Proteolysis of biotin-containing enzymes releases biocytin, either as free biotinyl-lysine or as a variety of small biocytin-containing peptides; the e-amino lysine link of biocytin is not a substrate for peptidases.

Biocytin is hydrolyzed by biotinidase, which acts on free or peptide-incorporated biocytin to release biotin, but has no general peptidase or esterase activity. Biotinidase is most active toward free biocytin, but it will also release biotin from biocytin-containing peptides. The activity decreases as the size of the peptide increases, so it is likely that in vivo the catabolism of biotin-containing enzymes is by proteolysis, followed by biotinidase action, rather than the release of biotin, leaving the apoenzyme as a substrate for proteolysis. Biotinidase is found in all tissues, including the pancreatic juice and intestinal mucosa.

Biotinidase functions both to release free biotin from biocytin in foods, and to recycle and conserve biotin after turnover of biotin-containing enzymes. As discussed in Section, rare congenital deficiency of biotinidase results in severe functional biotin deficiency.

Biotinidase is also the major plasma binding protein for biotin. The pH optimum of the enzyme is 4.5 to 5.5, and its Km is in the micromolar range, compared with the nanomolar concentrations of biocytin, so it will have little enzymic activity in plasma. Rather, it functions as a transport protein for biotin, preventing its urinary excretion; children with biotinidase deficiency (Section excrete large amounts of both biocytin and free biotin. Biotin is co-valently bound to biotinidase in plasma, as a thioester to a cysteine residue in the active site of the enzyme (see Figure 11.1). This thioester is formed only from biocytin, not free biotin, and is presumably the (normally transient)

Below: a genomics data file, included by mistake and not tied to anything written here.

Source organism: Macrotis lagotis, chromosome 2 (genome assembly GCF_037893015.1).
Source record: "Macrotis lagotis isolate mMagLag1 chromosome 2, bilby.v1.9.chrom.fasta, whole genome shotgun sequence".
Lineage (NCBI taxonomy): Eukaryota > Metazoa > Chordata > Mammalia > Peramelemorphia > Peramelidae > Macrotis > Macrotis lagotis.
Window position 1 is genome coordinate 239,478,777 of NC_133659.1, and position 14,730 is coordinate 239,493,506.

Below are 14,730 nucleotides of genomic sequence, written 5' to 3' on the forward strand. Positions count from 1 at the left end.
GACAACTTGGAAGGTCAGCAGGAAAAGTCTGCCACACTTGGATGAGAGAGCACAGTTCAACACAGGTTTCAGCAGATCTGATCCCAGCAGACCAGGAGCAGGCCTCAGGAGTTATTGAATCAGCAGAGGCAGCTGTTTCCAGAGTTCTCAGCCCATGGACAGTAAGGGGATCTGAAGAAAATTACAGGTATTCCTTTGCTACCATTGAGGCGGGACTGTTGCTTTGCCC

intermediate in the hydrolysis of biocytin. Free biotin can be released from bi-otinidase at low pH, and the enzyme can also catalyze a biotinoyl transferase reaction, biotinoylating histones, and other nucleophilic acceptors (Hymes and Wolf, 1996, 1999). Biotinidase Deficiency Genetic lack of biotinidase results in the late-onset variant of multiple carboxylase deficiency. Patients generally present later in life than those with holocarboxylase synthetase deficiency (Section and have a lower than normal blood concentration of biotin. Culture of fibroblasts in media containing low concentrations of biotin results in normal activities of carboxylases, and holocarboxylase synthetase activity is normal.

The problem is a functional deficiency of biotin, due both to inability to release free biotin from dietary biocytin and also to failure of the normal recovery of free biotin by biotinidase action on the biocytin released by proteolysis of biotin-containing enzymes. Normal intakes of biotin are inadequate to meet the requirements of these patients; the provision of pharmacological doses of free biotin provides an adequate amount to meet requirements without the need for reutilization. The delayed development of clinical and biochemical abnormalities is a result of the accumulation of biotin by the fetus, so that at birth the infant has adequate stores of the vitamin.

Biotinidase-deficient patients have higher than normal amounts of biocytin in plasma and urine, and excrete larger than normal amounts of biotin, reflecting the importance of protein binding of biotin to prevent urinary loss. Therapy with 10 mg of biotinper day prevents the development of most symptoms, although some patients develop neurosensory hearing loss and optic atrophy despite therapy with biotin. This reflects the role of biotinidase in tissue uptake of biotin (Section 11.1; Wolf and Feldman, 1982; Wolf and Heard, 1991; Baumgartner and Suormala, 1997, 1999).

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